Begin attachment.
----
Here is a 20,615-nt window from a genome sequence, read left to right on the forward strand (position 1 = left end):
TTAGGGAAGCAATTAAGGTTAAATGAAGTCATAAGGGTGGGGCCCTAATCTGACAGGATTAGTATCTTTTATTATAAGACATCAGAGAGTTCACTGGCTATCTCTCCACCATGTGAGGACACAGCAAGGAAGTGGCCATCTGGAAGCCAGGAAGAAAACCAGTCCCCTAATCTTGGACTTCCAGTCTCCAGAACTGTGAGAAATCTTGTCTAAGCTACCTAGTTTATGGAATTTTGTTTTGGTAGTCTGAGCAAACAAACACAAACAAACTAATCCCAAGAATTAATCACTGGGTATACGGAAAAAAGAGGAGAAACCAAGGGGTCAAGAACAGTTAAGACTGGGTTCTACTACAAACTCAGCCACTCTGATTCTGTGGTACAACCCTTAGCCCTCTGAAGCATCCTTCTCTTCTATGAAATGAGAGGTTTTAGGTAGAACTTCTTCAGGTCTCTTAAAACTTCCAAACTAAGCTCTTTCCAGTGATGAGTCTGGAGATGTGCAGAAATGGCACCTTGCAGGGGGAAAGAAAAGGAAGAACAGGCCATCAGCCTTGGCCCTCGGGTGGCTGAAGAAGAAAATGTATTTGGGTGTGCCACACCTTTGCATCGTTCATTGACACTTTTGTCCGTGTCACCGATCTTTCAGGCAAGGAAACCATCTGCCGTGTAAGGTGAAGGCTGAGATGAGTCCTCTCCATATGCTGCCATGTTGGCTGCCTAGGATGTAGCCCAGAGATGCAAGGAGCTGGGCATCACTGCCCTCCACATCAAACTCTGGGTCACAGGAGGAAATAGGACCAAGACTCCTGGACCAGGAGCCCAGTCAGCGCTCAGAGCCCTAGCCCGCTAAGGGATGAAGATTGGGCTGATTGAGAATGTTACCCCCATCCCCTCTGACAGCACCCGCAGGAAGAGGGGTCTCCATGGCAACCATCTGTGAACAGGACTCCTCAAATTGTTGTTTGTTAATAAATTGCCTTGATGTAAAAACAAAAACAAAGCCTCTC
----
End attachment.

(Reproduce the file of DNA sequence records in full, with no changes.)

Here is a 20,615-nt window from a genome sequence, read left to right on the forward strand (position 1 = left end):
TTAGGGAAGCAATTAAGGTTAAATGAAGTCATAAGGGTGGGGCCCTAATCTGACAGGATTAGTATCTTTTATTATAAGACATCAGAGAGTTCACTGGCTATCTCTCCACCATGTGAGGACACAGCAAGGAAGTGGCCATCTGGAAGCCAGGAAGAAAACCAGTCCCCTAATCTTGGACTTCCAGTCTCCAGAACTGTGAGAAATCTTGTCTAAGCTACCTAGTTTATGGAATTTTGTTTTGGTAGTCTGAGCAAACAAACACAAACAAACTAATCCCAAGAATTAATCACTGGGTATACGGAAAAAAGAGGAGAAACCAAGGGGTCAAGAACAGTTAAGACTGGGTTCTACTACAAACTCAGCCACTCTGATTCTGTGGTACAACCCTTAGCCCTCTGAAGCATCCTTCTCTTCTATGAAATGAGAGGTTTTAGGTAGAACTTCTTCAGGTCTCTTAAAACTTCCAAACTAAGCTCTTTCCAGTGATGAGTCTGGAGATGTGCAGAAATGGCACCTTGCAGGGGGAAAGAAAAGGAAGAACAGGCCATCAGCCTTGGCCCTCGGGTGGCTGAAGAAGAAAATGTATTTGGGTGTGCCACACCTTTGCATCGTTCATTGACACTTTTGTCCGTGTCACCGATCTTTCAGGCAAGGAAACCATCTGCCGTGTAAGGTGAAGGCTGAGATGAGTCCTCTCCATATGCTGCCATGTTGGCTGCCTAGGATGTAGCCCAGAGATGCAAGGAGCTGGGCATCACTGCCCTCCACATCAAACTCTGGGTCACAGGAGGAAATAGGACCAAGACTCCTGGACCAGGAGCCCAGTCAGCGCTCAGAGCCCTAGCCCGCTAAGGGATGAAGATTGGGCTGATTGAGAATGTTACCCCCATCCCCTCTGACAGCACCCGCAGGAAGAGGGGTCTCCATGGCAACCATCTGTGAACAGGACTCCTCAAATTGTTGTTTGTTAATAAATTGCCTTGATGTAAAAACAAAAACAAAGCCTCTC